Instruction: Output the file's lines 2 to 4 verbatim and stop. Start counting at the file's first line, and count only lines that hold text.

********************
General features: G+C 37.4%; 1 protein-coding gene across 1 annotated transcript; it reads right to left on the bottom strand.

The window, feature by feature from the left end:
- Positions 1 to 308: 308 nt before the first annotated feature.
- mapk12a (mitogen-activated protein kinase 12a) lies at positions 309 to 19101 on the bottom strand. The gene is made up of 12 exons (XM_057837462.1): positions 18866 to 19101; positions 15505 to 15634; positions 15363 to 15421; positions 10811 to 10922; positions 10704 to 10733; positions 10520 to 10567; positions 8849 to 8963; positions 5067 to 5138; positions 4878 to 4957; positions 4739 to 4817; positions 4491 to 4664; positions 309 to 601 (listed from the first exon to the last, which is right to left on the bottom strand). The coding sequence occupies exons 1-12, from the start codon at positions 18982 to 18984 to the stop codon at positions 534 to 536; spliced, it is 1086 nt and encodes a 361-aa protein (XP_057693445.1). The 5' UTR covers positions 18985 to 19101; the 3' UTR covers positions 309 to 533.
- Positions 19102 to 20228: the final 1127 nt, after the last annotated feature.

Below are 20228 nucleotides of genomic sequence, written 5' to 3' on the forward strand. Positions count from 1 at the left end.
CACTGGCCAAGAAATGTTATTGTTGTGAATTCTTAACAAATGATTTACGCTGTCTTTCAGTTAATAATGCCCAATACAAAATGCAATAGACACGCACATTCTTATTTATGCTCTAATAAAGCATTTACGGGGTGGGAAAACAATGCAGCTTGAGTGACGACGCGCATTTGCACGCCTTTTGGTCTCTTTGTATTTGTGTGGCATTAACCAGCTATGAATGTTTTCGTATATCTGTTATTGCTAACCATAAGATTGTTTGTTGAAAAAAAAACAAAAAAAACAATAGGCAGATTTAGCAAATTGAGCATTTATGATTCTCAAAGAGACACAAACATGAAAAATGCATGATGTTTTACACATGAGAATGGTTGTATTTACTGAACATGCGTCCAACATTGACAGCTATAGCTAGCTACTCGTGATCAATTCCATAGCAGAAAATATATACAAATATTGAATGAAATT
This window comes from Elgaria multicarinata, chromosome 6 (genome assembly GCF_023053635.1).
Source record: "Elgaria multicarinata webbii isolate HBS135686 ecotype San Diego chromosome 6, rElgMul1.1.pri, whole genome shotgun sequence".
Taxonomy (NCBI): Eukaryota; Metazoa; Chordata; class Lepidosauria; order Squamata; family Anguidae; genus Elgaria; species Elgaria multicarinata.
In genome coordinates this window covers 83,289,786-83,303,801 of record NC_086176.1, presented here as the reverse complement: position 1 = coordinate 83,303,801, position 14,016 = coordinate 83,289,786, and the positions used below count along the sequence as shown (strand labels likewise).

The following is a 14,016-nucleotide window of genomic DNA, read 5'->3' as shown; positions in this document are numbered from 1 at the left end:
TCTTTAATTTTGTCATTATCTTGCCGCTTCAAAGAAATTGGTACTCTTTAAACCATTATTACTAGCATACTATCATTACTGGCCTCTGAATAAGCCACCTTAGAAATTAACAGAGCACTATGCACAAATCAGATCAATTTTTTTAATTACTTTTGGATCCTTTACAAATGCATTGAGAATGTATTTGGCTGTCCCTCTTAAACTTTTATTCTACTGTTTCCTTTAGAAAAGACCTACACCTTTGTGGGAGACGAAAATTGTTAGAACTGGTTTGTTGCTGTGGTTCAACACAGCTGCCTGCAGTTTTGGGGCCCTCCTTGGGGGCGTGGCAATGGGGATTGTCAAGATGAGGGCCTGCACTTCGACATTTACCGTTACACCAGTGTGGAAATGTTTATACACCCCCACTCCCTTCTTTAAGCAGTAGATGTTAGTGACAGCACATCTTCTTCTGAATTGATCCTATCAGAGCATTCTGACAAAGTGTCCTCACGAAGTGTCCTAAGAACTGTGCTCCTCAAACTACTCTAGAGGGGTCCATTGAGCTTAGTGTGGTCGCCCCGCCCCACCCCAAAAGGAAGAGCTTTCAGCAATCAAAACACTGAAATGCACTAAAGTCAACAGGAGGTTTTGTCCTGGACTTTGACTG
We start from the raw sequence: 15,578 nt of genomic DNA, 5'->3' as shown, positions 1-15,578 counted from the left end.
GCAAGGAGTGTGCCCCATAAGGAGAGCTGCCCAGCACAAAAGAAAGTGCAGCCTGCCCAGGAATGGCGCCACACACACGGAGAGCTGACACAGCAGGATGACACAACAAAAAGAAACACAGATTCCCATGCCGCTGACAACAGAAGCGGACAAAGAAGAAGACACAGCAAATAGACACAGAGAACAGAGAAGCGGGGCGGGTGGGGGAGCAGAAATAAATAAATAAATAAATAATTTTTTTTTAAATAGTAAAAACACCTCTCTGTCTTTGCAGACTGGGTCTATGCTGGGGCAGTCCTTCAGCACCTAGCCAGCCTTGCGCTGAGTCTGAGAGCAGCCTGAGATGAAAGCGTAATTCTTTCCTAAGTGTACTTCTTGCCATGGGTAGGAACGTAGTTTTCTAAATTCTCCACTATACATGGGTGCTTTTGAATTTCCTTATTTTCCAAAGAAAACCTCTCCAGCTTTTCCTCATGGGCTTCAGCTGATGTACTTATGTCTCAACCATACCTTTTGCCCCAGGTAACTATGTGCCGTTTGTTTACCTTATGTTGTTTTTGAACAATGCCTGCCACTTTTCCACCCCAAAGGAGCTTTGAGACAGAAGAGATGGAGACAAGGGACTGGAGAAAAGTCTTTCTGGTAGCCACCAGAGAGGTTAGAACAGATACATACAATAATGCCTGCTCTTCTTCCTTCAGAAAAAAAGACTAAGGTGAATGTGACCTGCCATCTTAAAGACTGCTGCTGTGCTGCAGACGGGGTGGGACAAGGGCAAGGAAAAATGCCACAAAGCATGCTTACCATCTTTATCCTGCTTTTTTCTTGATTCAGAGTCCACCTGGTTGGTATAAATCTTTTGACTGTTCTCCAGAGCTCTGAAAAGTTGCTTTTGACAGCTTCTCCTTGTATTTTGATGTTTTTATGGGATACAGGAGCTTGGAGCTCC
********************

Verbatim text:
The window, feature by feature from the left end:
- Positions 1 to 308: 308 nt before the first annotated feature.
- mapk12a (mitogen-activated protein kinase 12a) lies at positions 309 to 19101 on the bottom strand. The gene is made up of 12 exons (XM_057837462.1): positions 18866 to 19101; positions 15505 to 15634; positions 15363 to 15421; positions 10811 to 10922; positions 10704 to 10733; positions 10520 to 10567; positions 8849 to 8963; positions 5067 to 5138; positions 4878 to 4957; positions 4739 to 4817; positions 4491 to 4664; positions 309 to 601 (listed from the first exon to the last, which is right to left on the bottom strand). The coding sequence occupies exons 1-12, from the start codon at positions 18982 to 18984 to the stop codon at positions 534 to 536; spliced, it is 1086 nt and encodes a 361-aa protein (XP_057693445.1). The 5' UTR covers positions 18985 to 19101; the 3' UTR covers positions 309 to 533.